We weren’t disappointed. Despite the glitch that left us scrambling for lodging at the last minute, Justine 2.0 proved a definite improvement over the earlier version. I’m starting to suspect that Justine 2.5, currently under development, will be even faster on the uptake.

The Inchworm in the 200 Meter

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On your mark

Our oldest son, a high school freshman, joined the track team last month. For most people, having their child participate in an extra-curricular sport is no big deal. But our kids, while not being completely unusual (well, except for Joe’s inexplicable obsession with K-pop), have struggled with sports. We provided and paid plenty for opportunities in activities like swimming, baseball, soccer, and golf, but nothing has stuck. I decided to accept that they were geeks, and sports were not their passion.

As winter gave way to spring this year, Joe expressed an interest in joining either baseball or track. We had been trying since the fall to steer Joe toward running for two reasons. First, he has these crazy long legs (he’s five inches shorter than his father right now but has the same inseam). Second, baseball requires mad hand-eye coordination while running requires, well, legs. We felt track would be a much better fit as a first sport for him, but no kid wants to be told what to do by his lame parents so he had been resistant. When he told me he was set on baseball, I gently reminded him that track is a co-ed sport where the uniforms are tank tops and short shorts. Ding. Ding. Ding. Winner, winner, chicken dinner! We were suddenly track parents.

I had no idea what that entailed, honestly. If I had known that track was going to require Saturday morning alarms set for 6 a.m. and meets in distant towns that ran from 8:30 a.m. until 4:30 p.m. in unpredictable and often downright cold spring weather, I might have given baseball a second thought. Still, a couple weeks ago we headed out for his first track meet and got to be spectators as our child participated in something.

Joe is our little inchworm. With his ADHD and his sensory issues and learning disabilities, he’s been a bit behind the pack from the beginning. His growth and development in most areas has been slow, steadily moving an inch at a time while other kids leapt forward in great strides. Joe approached the meet with the laissez-faire attitude and lack of competitive spirit he’s always shown knowing himself to be that inchworm. He ran his three events and finished last in each heat. We decided to count our blessings as they were. He was attending daily practices, taking responsibility for his uniform and gear, talking to different students, and committing to weekend events that encroached on his precious free time. Those are impressive feats for a teenager whose typical weekend events include marathon texting sessions, non-stop You Tube video viewing, and competitive carbohydrate consumption.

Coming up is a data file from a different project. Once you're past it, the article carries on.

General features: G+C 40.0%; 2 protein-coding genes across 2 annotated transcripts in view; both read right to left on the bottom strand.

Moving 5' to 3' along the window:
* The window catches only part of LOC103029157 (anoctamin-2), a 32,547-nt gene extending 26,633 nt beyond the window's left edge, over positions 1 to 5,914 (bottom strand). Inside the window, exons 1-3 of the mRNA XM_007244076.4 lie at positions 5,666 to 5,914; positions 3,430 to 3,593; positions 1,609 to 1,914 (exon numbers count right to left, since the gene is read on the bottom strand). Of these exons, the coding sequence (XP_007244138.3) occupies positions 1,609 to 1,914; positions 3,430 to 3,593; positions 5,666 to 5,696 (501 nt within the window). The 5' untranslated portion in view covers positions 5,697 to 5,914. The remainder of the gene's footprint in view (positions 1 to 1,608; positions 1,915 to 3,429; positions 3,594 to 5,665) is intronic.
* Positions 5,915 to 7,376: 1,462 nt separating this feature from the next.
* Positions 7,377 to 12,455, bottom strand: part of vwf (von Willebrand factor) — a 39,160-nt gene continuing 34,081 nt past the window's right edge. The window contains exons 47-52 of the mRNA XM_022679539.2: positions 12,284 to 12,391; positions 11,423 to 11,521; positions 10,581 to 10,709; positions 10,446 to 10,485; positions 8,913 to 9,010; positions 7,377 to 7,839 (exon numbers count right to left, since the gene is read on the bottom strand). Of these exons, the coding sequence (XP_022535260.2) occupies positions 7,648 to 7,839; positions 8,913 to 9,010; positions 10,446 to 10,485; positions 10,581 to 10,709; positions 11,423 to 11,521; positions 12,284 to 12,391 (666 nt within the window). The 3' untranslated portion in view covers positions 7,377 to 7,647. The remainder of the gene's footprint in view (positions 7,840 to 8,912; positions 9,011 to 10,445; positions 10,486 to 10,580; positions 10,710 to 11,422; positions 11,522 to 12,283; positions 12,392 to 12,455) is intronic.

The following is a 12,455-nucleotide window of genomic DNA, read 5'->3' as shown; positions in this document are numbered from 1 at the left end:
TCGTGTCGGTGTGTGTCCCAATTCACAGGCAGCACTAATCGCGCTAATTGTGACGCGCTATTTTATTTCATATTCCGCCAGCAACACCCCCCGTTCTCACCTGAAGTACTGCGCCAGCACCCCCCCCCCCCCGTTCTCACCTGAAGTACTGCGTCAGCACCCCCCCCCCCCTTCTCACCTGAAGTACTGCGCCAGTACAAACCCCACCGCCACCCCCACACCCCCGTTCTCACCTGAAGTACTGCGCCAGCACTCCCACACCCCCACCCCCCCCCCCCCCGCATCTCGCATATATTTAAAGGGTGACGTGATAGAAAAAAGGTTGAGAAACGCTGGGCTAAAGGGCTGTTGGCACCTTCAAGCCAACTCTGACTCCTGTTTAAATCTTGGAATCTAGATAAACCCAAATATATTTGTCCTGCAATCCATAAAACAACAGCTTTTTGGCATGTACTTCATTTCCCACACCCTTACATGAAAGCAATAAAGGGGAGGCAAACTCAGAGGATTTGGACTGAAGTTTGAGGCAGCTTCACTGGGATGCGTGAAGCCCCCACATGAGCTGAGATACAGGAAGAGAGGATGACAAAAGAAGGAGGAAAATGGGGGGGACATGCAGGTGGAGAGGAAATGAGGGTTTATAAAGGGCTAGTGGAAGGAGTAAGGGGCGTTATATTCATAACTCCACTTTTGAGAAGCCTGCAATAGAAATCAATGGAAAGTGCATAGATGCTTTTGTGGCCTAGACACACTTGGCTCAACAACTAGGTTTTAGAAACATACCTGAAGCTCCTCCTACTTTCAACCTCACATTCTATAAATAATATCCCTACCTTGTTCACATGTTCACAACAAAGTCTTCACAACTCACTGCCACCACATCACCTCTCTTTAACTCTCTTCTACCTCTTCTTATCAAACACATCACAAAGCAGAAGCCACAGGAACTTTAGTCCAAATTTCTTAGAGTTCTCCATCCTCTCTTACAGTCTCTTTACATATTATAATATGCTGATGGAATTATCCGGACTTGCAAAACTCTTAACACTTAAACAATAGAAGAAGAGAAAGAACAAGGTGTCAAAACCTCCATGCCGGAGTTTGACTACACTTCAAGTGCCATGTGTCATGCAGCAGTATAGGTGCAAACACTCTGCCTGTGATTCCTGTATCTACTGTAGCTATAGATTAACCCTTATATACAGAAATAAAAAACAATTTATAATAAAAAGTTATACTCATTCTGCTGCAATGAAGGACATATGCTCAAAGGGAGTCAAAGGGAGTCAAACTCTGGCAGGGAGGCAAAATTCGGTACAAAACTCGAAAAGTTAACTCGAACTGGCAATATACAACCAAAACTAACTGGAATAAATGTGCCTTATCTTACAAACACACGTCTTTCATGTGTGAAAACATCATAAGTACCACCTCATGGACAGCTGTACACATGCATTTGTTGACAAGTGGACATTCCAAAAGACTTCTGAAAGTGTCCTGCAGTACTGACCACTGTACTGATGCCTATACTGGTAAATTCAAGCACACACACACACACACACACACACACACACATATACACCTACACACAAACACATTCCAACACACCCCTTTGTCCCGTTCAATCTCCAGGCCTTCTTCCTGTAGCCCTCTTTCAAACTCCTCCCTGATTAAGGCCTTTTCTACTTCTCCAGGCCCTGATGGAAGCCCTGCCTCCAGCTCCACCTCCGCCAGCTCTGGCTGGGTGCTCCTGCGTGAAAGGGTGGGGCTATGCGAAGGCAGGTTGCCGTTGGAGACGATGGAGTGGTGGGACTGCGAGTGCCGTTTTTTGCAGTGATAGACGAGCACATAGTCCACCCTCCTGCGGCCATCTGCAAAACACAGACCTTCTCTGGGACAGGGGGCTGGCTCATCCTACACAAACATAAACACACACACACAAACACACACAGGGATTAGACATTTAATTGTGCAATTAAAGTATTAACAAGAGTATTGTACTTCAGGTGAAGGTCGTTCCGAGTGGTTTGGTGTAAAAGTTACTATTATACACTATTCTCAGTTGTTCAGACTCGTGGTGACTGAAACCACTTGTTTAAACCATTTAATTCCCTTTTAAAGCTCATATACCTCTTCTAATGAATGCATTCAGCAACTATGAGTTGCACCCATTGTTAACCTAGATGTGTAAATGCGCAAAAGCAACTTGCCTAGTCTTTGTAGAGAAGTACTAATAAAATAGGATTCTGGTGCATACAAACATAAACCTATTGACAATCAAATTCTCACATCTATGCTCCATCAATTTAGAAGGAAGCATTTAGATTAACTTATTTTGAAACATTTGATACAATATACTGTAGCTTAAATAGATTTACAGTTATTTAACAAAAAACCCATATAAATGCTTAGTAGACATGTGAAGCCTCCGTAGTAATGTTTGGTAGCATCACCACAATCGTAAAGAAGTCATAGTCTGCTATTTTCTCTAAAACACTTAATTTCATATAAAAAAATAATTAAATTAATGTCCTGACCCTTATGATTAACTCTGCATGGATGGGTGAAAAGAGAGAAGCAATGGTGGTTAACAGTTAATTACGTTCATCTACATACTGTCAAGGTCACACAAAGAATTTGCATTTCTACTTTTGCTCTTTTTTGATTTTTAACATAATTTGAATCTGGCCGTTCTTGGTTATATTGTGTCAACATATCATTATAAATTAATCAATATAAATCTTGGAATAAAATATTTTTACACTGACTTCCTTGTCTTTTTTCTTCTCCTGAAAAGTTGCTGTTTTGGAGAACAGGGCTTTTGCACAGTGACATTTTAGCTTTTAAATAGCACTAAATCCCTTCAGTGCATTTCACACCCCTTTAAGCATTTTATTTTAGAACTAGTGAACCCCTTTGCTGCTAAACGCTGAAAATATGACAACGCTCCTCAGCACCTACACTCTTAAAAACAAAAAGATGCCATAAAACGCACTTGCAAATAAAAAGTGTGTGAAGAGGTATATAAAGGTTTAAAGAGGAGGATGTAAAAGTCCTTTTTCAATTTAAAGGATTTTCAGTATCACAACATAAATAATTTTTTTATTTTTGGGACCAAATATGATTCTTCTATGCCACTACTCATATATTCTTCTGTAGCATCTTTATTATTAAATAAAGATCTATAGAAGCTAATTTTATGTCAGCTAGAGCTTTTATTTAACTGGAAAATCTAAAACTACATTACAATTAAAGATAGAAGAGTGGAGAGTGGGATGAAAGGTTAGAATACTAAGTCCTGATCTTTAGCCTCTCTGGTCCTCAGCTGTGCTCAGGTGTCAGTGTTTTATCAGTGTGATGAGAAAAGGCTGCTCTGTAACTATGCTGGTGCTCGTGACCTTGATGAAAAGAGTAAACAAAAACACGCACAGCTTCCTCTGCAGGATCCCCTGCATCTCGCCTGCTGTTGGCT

Toward the end of the meet, a fellow teammate backed out of the Men’s 200 Meter. The coach dropped Joe into the event in his stead. We had planned on cutting out a bit early, but bellied up to the fence to witness his last race. The starting gun popped and he was off. It looked like we were headed for another participation-ribbon run but, as he rounded the last turn, something clicked. Maybe he was tired of finishing last. Maybe he just wanted to be done more quickly. But, for whatever reason, he turned it on. We watched and cheered as he passed two other runners to finish 6th out of 8. It might not seem like much, but to me it was everything. I was teary eyed. He blew me away. I could not have been more proud if he had placed first in the fastest heat against the best runners at the event. It didn’t matter. He had progressed before my eyes, and it was beautiful.

After that race, I caught up with him. He was tired, but I had to ask. What was behind the change in that last 100 meters in his last race at the end of a long day? What was up with the afterburners? He told me he just decided to push himself and see what happened. He had his answer. His swagger had increased tenfold. He had found his motivation. Running with people is fun. Passing people every once in a while while doing it is more fun.

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Not in 8th anymore

Since that first meet, Joe has made continual improvements. His coaches have him working on his stride and pacing. He’s learning to use his upper body to add momentum. He’s using the starting blocks to his best advantage. He’s finished heats in second place, not eighth, and he’s done well enough to advance to more difficult heats where he is now finishing in the middle of the pack. My kid, who a few weeks ago told me he would finish out the season but didn’t think this was his thing, told me yesterday that he may do track and cross-country next year. I smiled inside but didn’t let on because, well, I wasn’t born yesterday and am not stupid.